Your body after baby
What is postpartum bleeding?Postpartum bleeding is bleeding from the vagina after giving birth. It’s normal. However, heavy bleeding (hemorrhaging) can be a sign of other health problems. The most common causes of serious, heavy bleeding after birth are:
- Uterine atony: This is when the muscle in your uterus (womb) doesn’t contract (tighten). When your uterus contracts, it helps manage bleeding. The placenta grows in your uterus and supplies the baby with food and oxygen through the umbilical cord. If you have twins or a large baby, or if you are in labor for a long time, you may be at risk of having uterine atony.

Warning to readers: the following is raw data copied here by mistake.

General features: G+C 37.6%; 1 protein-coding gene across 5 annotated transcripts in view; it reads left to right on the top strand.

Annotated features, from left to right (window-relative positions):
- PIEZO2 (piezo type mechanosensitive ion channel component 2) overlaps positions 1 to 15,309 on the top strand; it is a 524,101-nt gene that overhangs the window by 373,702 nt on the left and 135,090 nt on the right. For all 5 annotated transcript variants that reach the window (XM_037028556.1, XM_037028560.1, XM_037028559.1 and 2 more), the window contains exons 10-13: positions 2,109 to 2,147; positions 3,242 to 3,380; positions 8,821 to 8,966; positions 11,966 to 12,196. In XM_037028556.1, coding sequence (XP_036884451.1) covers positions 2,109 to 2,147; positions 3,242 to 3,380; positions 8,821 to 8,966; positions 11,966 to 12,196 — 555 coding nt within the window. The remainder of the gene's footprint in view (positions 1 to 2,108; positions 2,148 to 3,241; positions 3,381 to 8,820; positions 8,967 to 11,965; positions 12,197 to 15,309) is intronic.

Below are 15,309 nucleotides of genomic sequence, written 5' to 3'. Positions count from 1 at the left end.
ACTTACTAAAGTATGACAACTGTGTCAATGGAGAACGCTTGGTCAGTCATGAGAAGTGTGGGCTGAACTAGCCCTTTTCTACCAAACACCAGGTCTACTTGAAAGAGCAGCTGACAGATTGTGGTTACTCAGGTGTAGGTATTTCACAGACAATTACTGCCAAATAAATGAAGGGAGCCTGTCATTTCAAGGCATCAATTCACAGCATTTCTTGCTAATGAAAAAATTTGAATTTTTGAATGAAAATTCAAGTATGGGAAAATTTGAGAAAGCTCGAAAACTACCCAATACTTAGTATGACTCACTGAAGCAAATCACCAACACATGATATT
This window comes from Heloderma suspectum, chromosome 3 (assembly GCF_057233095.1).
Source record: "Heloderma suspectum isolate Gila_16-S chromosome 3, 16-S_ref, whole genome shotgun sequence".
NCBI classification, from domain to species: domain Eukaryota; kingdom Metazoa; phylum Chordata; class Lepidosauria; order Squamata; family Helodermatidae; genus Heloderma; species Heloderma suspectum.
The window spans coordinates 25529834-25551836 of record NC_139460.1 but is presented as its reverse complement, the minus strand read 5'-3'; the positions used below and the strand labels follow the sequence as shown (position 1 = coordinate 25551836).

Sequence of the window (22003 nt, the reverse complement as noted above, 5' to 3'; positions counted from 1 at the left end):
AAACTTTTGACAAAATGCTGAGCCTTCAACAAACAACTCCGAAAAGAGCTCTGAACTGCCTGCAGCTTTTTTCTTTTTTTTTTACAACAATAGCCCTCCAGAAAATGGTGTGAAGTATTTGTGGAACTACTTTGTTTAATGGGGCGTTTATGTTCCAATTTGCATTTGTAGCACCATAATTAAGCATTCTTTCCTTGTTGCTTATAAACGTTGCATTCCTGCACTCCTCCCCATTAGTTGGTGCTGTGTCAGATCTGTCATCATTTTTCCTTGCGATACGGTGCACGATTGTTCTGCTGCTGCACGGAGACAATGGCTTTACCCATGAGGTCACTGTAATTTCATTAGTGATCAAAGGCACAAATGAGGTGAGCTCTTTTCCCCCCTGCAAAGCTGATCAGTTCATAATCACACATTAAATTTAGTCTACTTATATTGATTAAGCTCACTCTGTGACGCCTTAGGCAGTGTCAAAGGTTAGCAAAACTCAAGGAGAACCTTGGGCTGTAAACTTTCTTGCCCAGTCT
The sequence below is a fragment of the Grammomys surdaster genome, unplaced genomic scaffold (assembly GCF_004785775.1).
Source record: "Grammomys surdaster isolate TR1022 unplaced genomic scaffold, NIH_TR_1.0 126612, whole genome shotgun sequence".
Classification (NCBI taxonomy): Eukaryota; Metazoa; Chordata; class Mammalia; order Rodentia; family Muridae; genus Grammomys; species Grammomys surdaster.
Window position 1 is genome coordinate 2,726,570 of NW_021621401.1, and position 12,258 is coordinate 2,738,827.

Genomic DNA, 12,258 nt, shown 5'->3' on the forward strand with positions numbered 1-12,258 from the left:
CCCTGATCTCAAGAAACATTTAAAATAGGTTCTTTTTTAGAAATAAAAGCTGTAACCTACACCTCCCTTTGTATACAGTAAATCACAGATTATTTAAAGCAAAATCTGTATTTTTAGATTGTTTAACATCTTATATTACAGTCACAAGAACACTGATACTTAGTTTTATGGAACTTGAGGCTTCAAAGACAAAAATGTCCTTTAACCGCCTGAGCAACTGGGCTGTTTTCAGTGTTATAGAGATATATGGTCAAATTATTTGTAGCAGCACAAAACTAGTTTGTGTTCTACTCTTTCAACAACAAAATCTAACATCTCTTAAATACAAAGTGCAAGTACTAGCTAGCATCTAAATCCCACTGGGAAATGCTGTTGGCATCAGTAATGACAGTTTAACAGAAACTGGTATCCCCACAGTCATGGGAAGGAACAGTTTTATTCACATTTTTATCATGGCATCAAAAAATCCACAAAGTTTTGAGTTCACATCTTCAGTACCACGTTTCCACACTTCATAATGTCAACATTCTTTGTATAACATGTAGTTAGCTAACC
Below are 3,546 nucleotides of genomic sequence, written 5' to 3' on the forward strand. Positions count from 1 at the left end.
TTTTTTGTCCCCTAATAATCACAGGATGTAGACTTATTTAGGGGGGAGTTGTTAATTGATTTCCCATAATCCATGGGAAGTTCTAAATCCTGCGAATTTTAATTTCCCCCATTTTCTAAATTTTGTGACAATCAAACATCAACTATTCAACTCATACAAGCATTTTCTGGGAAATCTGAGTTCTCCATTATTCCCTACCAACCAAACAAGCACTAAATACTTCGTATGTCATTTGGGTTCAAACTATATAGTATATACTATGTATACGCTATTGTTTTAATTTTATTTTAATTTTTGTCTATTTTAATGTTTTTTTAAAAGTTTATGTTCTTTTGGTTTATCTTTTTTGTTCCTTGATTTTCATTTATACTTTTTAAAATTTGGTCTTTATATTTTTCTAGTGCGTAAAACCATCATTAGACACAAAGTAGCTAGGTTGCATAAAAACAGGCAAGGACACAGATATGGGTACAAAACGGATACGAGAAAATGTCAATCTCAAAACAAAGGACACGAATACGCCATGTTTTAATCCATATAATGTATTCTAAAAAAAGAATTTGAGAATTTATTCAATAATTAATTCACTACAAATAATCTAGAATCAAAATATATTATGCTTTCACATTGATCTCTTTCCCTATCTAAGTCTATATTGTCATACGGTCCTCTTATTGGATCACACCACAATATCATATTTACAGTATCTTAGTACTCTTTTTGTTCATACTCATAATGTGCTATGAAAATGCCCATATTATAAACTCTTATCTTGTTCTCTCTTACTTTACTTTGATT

- Retained placenta: During the third stage of labor, you deliver the placenta. If the placenta doesn’t pass within 30 minutes after your baby is born, you may have heavy bleeding.
- Tearing: If your vagina or cervix (opening to the uterus that sits on top of the vagina) is cut or torn during birth, you may bleed heavily.
If you have serious bleeding after birth, it most likely happens when you’re still in the hospital. Your health care provider may massage your uterus or give you fluids through an IV needle into your vein. This can help stop the bleeding. She also may give you oxytocin (a hormone that can help your uterus contract). In very rare cases, a woman may need surgery or a blood transfusion.